Jimmy Davlouros is back at the helm of BenQ Canada after a brief stint running the North American operation as executive vice-president, based in Los Angeles.

Davlouros moved to the California area in April of this year to help the company achieve the type of brand awareness he created from the Canadian subsidiary.

However, according to Davlouros, BenQ Canada entered into a sales tailspin soon after his departure.

As a result BenQ Canada was forced to layoff nine employees from its Toronto headquarters. BenQ Canada had 27 employees earlier this year and is now down to 18. “It is unfortunate, but business is business,” Davlouros said.

As for his plans for building up the U.S. division, Davlouros said BenQ will be a major contender for market share in the U.S., but that it take more time to build those accounts and the brand.

“We cannot afford for (the Canadian) business to disappear and so the business model in the U.S. is going to take some time and I will be back in Canada,” he added.Davlouros said, BenQ Canada reported more than US$120 million in its first year of operations, which was last year.

While in the U.S., Davlouros was able to make business arrangements with Staples and Best Buy. He said BenQ was in 6,000 retail locations in America.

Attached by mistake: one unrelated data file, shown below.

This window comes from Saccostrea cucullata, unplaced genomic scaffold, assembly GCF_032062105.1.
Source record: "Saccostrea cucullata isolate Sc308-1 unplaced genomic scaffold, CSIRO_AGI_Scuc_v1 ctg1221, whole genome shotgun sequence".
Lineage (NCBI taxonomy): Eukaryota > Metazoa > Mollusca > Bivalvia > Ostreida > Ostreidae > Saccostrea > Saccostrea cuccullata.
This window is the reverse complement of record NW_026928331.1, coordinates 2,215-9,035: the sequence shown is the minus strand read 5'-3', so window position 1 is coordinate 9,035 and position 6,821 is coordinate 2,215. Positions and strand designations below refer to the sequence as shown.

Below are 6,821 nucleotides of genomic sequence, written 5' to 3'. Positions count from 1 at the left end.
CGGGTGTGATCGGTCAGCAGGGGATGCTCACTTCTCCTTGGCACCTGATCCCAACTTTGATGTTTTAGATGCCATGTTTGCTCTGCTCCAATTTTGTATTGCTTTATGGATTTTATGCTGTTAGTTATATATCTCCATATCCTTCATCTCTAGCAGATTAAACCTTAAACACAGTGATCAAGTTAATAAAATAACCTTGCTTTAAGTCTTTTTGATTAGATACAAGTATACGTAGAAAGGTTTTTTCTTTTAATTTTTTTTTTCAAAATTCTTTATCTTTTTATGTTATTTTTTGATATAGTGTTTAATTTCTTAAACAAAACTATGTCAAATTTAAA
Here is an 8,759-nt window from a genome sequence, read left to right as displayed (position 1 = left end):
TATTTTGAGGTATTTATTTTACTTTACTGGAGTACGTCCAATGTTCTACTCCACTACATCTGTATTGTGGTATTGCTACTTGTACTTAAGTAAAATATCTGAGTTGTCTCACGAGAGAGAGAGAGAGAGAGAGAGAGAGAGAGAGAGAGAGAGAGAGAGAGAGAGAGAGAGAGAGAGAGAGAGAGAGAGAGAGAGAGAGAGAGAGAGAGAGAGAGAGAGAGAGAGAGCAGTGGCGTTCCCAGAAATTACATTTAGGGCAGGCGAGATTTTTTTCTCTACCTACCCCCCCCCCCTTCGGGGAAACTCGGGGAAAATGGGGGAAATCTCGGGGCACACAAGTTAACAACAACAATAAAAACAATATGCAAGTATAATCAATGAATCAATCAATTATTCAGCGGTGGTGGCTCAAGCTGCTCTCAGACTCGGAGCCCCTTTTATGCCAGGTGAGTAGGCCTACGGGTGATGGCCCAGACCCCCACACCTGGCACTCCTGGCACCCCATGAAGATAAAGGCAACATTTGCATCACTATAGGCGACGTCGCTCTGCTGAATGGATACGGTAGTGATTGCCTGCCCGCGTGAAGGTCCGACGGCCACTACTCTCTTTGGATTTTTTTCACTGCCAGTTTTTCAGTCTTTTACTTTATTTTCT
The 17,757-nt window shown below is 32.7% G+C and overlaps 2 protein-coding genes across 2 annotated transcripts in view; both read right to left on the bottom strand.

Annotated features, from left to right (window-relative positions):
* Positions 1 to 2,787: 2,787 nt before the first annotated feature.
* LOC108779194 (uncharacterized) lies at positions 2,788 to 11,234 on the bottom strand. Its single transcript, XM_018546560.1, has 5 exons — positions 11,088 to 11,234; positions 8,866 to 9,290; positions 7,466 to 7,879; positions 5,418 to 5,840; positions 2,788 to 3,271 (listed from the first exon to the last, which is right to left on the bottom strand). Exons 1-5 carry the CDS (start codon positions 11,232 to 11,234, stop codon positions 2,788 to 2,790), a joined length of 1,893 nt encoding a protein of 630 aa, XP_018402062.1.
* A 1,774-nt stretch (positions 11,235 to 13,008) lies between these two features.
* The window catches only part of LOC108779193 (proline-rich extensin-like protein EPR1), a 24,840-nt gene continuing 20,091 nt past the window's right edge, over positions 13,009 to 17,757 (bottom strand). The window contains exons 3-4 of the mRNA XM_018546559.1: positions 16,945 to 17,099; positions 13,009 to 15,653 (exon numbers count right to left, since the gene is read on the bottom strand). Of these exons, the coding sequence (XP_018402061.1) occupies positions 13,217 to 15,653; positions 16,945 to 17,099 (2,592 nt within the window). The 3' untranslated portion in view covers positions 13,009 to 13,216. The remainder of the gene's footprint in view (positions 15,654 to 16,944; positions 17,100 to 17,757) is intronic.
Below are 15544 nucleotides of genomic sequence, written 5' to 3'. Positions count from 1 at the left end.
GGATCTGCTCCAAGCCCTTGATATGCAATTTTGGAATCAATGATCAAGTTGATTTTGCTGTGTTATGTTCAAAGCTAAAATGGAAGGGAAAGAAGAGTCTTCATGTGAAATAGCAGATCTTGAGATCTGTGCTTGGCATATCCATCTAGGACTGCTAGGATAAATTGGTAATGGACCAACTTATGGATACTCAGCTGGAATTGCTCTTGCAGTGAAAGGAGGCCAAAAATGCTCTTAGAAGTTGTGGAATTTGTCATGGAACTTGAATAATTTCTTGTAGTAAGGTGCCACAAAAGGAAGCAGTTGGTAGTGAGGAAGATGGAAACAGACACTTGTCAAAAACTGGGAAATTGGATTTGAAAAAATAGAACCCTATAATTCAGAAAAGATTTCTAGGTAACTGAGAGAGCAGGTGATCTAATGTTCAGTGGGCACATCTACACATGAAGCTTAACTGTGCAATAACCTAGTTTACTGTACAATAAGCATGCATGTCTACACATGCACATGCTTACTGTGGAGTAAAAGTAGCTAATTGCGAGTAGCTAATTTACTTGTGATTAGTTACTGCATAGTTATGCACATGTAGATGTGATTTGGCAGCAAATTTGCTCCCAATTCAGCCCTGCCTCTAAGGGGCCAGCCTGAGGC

Even though he is back in Canada, the plan to make BenQ a billion dollar entity in North America is still the goal, Davlouros said.

He added that 33 per cent of that billion would be contributed by Canada. That is more than $300 million.”We can do that,” Davlouros said.

“We need to make money and we will. That pie that BenQ wants to bake for everyone to share in the next year is valued at $330 million. That is the goal,” he said.

Davlouros said that be plans on strengthening BenQ’s VAR channel in Canada, which is roughly more than 800 in Canada.

He also wants to promote the BenQ technology more. For example, he said very few people know that BenQ monitors are the only product that met the required specifications for Quebec hospitals.

He also believes that finding a replacement for Canadian GM in April, when he left for the U.S. was not a factor for BenQ sudden sales drop.

“Individuals do not make or break a brand,” he said.

Now that he is back at BenQ Canada, he is focusing his energies on bringing the JoyBook notebook to this market, bring out new optical drives, a 20-inch wide monitor for the Windows XP Media Centre PCs, and sold burn technology. He also wants to streamline the inventory pipeline and make sure BenQ Canada has an efficient supply chain.

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